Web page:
The two baby-faced gay fathers of The New Normal exemplify the new breed of television's trying-too-hard superdad. From Modern Family to Parenthood to Up All Night to Guys With Kids, the sitcom staple has now become Dad as a panicky man-child in way over his head with adult responsibilities. Their sexuality takes a backseat to their desire to be Fred MacMurray; the real key to them is – and these dudes can't shut up about it – they want to be the family man. Unlike the sitcom dads of old – Fred Flintstone, Archie Bunker or Al Bundy – they're desperate to get it right.
The basic sitcom formula remains unchanged: You might recognize the kids (they are sassy!) and the moms (they are humorless-yet-wise tsk-tskers!) as straight from the cliché vaults, yet the megasincere dads are the ones who dominate. It's like cop shows, except the dads are now the wide-eyed recruits fresh from the police academy and the moms are their street-smart partners who grumble, "Listen, rookie, it's murder out here."
Before reality TV came along, prime time was filled with dysfunctional dads. But these days, if you want to see a loudmouth jerk slobbering with resentment, you have way too many reality-TV families competing for your attention. Hell, even Fred Sanford and his idiot son liked each other more than any of the Kardashians do. If you get your kicks watching loathsome families chew one another to shreds, why would you watch a sitcom? There's always Toddlers & Tiaras or Here Comes Honey Boo Boo.
The New Normal is auteur Ryan Murphy doing Modern Family, but upping the gay-dad ante. It's the crowning act of Murphy's American-family trilogy, which he began with Glee and continued with American Horror Story, both nightmares about how horrific families are and how you'll lie, steal, cheat or kill to escape. Now Murphy ventures into the heart of darkness: the sitcom, which has always been obsessed with the idea of the nuclear family. This is strange territory for Murphy, who has specialized in revenge fantasies about wiping out Mayberry with extreme prejudice.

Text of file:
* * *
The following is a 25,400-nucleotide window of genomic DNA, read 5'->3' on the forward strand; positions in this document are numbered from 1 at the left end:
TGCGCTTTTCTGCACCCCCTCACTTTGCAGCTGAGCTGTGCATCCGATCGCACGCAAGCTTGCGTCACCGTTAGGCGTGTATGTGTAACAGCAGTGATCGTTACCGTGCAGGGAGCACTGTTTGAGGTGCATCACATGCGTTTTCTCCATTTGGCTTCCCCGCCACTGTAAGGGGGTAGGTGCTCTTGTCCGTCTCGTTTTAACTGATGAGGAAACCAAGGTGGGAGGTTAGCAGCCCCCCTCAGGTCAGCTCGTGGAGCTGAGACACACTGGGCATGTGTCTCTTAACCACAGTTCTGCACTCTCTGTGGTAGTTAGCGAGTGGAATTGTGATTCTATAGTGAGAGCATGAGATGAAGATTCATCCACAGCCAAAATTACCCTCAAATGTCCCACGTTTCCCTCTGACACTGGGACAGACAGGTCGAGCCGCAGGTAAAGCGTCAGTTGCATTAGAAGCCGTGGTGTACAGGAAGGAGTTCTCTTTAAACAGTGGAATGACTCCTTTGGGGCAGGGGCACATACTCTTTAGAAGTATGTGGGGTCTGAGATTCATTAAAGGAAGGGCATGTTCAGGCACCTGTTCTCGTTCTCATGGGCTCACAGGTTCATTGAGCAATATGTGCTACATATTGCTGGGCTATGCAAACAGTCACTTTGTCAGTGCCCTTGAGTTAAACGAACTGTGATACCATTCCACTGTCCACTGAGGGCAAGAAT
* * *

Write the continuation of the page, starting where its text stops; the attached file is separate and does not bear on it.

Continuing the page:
At the center, there's a Los Angeles gay couple (Justin Bartha and Andrew Rannells) who crave a surrogate baby. Their designated womb-haver: earthy Midwestern gal Goldie. She already has a daughter from when she got pregnant at 15. As she tells the boys, "I became a mom in a Rite Aid bathroom." She also has a foxy grandmother: Ellen Barkin, kicking ass in the Jane Lynch/Jessica Lange nasty-blonde role. Barkin has considerably tougher comic chops than the rest of the cast, so she gets nearly all the laughs, spewing homophobic slurs like "salami smokers" and "ass campers."
The New Normal isn't brilliant comedy at this point. There are lots of speeches about what love and family really mean. But it's in a long, noble tradition of sitcom families looking to invent the new normal while keeping it as close as logistically possible to the old one. In the Seventies, that meant The Brady Bunch and The Partridge Family, which were so outré they required theme songs that nervously explained how these single women got all these kids. Same with The Odd Couple, which had to begin every show with a voice-over explaining that Felix wasn't gay.
The next two decades saw an explosion of new-normal templates, with shitloads of single moms keeping it together one day at a time. Those aggressively funky families still define the state of the art, from Fish, with Abe Vigoda in a house full of racially polarized orphans, to Diff'rent Strokes, where one of the kids from Fish plus another from Good Times get adopted by that capitalist whore Mr. Drummond.
It's a long road from The Brady Bunch to One Day at a Time to Modern Family. This is the tradition that The New Normal comes from: the history of the American family that sitcoms invented, and have been furiously reinventing ever since.
This story is from the September 13th, 2012 issue of Rolling Stone.